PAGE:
Thirty-four of the Anglican Communion’s 38 primates gathered at the Kanuga Conference Centre in North Carolina last month. As at their meeting last year, homosexuality was a focal point of talks.
As it was in Portugal last year, homosexuality remained a major issue for the primates, or national leaders, of the Anglican Communion, meeting at the Kanuga Conference Centre in North Carolina last month.
However, an attempt by conservative primates to get the group to discipline U.S. dioceses that bless same-sex relationships and ordain non-celibate homosexuals did not succeed. The proposals, presented by Archbishop Maurice Sinclair of the Southern Cone (of South America) and Archbishop Drexel Gomez of the West Indies, came in the form of a group of essays called To Mend the Net.
Archbishop of Canterbury George Carey, who presided over the meeting, had said in advance that he would refer the proposals to the Inter-Anglican Theological and Doctrinal Commission and that is where they were sent.
The proposals were not part of the agenda, but were presented at an informal gathering at Kanuga, where the private primates’ meeting was held under strict security. Thirty-four of the 38 Anglican primates attended. There are about 70 million members of the Anglican Communion.
Archbishops Sinclair and Gomez said the “adoption of a new sexual ethic” could produce “unprecedented divisions in the Anglican Communion.” They called on the primates to go beyond their traditional roles, to warn errant dioceses or provinces and, finally, to seek to suspend them from the communion.
But Archbishop Michael Peers of Canada, in an interview after the meeting, noted that the primates are “not a body that passes resolutions” or a body that makes laws. Traditionally, Anglican primates (including the Archbishop of Canterbury) express opinions, but do not exercise authority over each other’s jurisdictions.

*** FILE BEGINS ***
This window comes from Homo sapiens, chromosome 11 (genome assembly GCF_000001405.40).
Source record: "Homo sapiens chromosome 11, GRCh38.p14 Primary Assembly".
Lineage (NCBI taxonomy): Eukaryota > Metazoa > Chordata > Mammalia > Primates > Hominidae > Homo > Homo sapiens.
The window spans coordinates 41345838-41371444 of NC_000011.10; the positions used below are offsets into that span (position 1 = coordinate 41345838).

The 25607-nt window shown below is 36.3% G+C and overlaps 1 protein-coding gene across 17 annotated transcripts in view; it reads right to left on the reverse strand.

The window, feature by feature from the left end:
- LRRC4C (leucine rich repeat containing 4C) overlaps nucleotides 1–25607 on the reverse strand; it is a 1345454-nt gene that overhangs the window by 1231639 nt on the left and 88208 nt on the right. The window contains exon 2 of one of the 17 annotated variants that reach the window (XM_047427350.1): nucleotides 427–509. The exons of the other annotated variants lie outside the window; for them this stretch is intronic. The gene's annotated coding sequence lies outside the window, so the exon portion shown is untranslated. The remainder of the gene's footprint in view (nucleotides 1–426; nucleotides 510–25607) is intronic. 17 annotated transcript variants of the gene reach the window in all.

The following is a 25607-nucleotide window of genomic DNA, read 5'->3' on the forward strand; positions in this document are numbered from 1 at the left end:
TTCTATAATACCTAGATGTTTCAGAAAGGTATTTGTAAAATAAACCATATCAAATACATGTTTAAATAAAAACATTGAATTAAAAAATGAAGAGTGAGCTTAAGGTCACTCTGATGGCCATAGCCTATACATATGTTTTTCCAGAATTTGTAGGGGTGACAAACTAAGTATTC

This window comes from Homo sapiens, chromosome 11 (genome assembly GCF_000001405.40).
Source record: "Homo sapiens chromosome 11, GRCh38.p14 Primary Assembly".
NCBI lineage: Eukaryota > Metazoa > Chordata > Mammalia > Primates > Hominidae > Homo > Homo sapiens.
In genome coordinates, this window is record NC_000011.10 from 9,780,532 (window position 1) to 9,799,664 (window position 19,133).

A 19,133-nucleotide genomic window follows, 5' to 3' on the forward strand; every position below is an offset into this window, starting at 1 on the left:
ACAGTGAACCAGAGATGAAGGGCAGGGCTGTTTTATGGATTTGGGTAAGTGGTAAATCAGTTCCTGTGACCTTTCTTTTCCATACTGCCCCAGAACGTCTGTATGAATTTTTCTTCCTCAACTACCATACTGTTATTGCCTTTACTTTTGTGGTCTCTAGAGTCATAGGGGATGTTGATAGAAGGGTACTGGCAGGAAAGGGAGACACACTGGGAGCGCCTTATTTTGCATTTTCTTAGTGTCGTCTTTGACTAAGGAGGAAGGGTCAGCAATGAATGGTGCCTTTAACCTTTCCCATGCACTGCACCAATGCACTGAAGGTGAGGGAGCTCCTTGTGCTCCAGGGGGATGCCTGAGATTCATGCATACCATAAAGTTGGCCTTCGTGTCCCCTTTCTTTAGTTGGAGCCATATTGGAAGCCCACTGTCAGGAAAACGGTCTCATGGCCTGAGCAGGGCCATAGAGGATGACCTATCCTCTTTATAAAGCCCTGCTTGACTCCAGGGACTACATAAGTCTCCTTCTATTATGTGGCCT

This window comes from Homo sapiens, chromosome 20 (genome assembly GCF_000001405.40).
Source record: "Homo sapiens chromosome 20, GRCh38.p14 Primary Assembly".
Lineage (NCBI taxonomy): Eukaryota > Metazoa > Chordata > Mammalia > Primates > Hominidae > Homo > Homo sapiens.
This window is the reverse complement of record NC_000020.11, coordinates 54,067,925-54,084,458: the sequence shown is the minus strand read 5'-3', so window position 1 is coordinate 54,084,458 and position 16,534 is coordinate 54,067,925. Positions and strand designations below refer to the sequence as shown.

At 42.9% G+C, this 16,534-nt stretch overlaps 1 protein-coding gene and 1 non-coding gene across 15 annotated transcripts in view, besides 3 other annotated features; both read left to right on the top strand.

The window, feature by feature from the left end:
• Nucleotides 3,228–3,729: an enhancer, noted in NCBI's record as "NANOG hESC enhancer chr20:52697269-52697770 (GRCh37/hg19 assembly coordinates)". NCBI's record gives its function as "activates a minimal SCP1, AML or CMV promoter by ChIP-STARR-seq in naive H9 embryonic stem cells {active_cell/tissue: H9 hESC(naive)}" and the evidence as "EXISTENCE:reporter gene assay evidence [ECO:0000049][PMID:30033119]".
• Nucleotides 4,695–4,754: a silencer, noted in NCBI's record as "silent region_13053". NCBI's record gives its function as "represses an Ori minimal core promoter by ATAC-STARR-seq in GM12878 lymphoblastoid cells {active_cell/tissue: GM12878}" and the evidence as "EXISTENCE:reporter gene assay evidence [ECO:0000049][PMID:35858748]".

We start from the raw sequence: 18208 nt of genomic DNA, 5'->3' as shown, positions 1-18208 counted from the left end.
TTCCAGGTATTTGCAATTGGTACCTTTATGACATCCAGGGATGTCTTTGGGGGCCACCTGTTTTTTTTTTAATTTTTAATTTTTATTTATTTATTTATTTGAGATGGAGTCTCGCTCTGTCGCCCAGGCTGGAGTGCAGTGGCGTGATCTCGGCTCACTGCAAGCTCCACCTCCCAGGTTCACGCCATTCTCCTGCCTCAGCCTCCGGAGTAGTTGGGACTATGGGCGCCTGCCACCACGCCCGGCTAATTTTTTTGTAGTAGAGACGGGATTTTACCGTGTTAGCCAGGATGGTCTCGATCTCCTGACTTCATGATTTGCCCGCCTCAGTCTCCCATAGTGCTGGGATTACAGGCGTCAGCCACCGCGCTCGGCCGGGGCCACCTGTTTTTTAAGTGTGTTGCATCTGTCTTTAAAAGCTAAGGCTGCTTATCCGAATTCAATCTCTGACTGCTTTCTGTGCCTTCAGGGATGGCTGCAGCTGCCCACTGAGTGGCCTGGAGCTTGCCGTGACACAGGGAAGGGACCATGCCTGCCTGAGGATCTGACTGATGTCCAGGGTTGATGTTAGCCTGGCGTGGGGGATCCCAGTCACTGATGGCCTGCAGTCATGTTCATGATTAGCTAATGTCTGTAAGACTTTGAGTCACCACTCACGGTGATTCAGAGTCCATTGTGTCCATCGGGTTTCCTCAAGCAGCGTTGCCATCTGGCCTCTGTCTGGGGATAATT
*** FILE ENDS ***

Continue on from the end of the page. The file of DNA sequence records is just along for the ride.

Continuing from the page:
“The meeting simply said we will stay with the tradition,” said Archbishop Peers.
At the end of the meeting, the primates issued a “pastoral letter and call to prayer” that recognized there are “alienated groups within the church’s own life.”
The letter noted that “some are estranged from others” due to changes “with regard to the acceptance of homosexual activity and the ordination of practising homosexuals.” The Episcopal Church of the United States does not officially ordain homosexuals or bless gay relationships, but some U.S. dioceses do.
The pastoral letter continued: “We have committed ourselves to seek for ways to secure sustained pastoral care for all in our communion. We also resolved, as we did at our meeting in Porto (Portugal), to show responsibility toward each other and to seek to avoid actions that might damage the credibility of our mission in the world.”
Archbishop Sinclair did not sign the pastoral letter – the only primate to abstain. In a subsequent interview with a U.S. writer, Archbishop Sinclair said the letter “didn’t adequately address the situation in the (U.S.) Episcopal Church and its effects throughout the communion.”
After the Portugal meeting, the primates’ communiqué said dioceses that contradict the Lambeth 1998 resolution that homosexuality is “incompatible with Scripture” must “weigh the effects of their actions” and “listen to the expressions of pain, anger and perplexity from other parts of the communion.”
The Portugal statement was widely seen as a criticism of the U.S. liberal dioceses.
In Kanuga, the primates developed an action plan on several other issues. They discussed the HIV/AIDS crisis, which is especially severe in Africa, and whether clergy should advocate the use of condoms, urging the Anglican Communion to co-ordinate a strategy with ecumenical partners.
They agreed to take up the questions raised in To Mend the Net at the next primates’ meeting at Canterbury, England, in April 2002. The leaders also heard a presentation from Prof. Norman Doe, of Cardiff University’s law school in Wales, suggesting that the church look at establishing some form of agreement on common law that would be applicable internationally.
The primates’ next gathering will also consider a report that analyzes the role of the Archbishop of Canterbury.